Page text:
Todd Harry Rundgren (born June 22, 1948) is an American multi-instrumentalist, singer, songwriter, and record producer who has performed a diverse range of styles as a solo artist and as a member of the band Utopia. Since the 1970s, he has been known for his sophisticated and often-unorthodox music, flamboyant stage outfits, and his later experiments with interactive entertainment. He also produced innovative music videos, pioneered forms of multimedia, and was an early adopter and promoter of various computer technologies, such as using the Internet as a means of music distribution in the late 1990s.
A native of Philadelphia, Rundgren began his professional career in the mid 1960s, forming the psychedelic band Nazz in 1967. Two years later, he left Nazz to pursue a solo career and immediately scored his first US top 40 hit with "We Gotta Get You a Woman" (1970). His best-known songs include "Hello It's Me" and "I Saw the Light" from Something/Anything? (1972), which have heavy rotation on classic rock radio stations, and the 1983 single "Bang the Drum All Day", which is featured in many sports arenas, commercials and movie trailers. Although lesser known, "Couldn't I Just Tell You" (1972) was influential to many artists in the power pop genre. His 1973 album A Wizard, a True Star remains an influence on later generations of "bedroom" musicians.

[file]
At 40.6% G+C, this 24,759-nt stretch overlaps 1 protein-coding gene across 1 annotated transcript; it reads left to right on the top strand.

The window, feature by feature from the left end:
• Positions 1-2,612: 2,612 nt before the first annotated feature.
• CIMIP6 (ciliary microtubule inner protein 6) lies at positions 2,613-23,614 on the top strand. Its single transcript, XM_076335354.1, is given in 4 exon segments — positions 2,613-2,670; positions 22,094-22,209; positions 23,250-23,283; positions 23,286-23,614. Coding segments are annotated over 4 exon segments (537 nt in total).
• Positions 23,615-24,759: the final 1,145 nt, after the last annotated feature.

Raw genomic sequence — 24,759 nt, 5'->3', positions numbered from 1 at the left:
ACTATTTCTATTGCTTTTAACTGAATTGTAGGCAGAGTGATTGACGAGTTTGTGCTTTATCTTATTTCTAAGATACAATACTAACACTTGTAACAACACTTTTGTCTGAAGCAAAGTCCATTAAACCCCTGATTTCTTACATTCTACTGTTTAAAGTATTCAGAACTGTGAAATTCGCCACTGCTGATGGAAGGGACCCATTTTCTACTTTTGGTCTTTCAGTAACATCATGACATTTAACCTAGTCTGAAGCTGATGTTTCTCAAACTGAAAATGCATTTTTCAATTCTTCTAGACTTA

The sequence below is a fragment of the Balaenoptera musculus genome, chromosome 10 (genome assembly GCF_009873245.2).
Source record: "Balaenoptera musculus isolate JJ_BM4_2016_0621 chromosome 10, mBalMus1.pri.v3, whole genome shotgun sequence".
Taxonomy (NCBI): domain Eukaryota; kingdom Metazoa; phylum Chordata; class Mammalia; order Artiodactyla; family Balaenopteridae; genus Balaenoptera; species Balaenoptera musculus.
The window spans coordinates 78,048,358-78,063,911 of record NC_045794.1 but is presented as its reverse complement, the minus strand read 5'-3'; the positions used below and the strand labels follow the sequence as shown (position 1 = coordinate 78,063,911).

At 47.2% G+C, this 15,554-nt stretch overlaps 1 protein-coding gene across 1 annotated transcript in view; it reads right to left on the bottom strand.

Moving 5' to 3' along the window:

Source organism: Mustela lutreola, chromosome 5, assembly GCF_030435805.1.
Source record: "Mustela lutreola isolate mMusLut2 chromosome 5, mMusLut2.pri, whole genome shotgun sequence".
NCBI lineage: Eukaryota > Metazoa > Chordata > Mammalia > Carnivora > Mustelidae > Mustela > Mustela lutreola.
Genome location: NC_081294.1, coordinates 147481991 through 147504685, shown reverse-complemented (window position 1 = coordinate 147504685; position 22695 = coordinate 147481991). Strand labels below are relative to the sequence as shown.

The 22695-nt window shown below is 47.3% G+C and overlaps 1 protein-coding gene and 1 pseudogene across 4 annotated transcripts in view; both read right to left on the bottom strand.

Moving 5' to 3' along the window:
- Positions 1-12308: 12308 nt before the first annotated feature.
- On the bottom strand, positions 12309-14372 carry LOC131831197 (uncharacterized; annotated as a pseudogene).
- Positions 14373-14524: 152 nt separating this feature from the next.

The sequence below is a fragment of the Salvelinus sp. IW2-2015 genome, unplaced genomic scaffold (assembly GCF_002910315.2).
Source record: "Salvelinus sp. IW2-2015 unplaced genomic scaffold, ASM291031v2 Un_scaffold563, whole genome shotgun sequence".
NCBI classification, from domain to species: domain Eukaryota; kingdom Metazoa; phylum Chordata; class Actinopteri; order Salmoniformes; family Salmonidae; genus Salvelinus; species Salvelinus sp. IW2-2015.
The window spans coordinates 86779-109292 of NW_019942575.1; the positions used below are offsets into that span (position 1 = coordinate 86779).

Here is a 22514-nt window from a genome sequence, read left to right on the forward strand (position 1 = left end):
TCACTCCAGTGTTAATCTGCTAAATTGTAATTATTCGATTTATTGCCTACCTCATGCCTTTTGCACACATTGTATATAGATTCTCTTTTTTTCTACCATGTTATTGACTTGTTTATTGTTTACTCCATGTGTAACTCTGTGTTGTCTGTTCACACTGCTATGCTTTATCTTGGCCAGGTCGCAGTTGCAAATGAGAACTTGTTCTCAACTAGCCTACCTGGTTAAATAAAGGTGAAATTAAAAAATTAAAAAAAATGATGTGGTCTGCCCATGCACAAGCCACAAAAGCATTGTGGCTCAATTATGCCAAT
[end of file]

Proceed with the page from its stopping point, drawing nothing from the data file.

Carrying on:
Rundgren was one of the first acts to be prominent both as an artist and as a producer. His notable production credits include Badfinger's Straight Up (1971), Grand Funk Railroad's We're an American Band (1973), the New York Dolls' New York Dolls (1973), Meat Loaf's Bat Out of Hell (1977) and XTC's Skylarking (1986).
Rundgren is also well-known for being a technological innovator. He created the first interactive television concert in 1978, designed the first color graphics tablet in 1980, and created the first interactive album, No World Order, in 1994.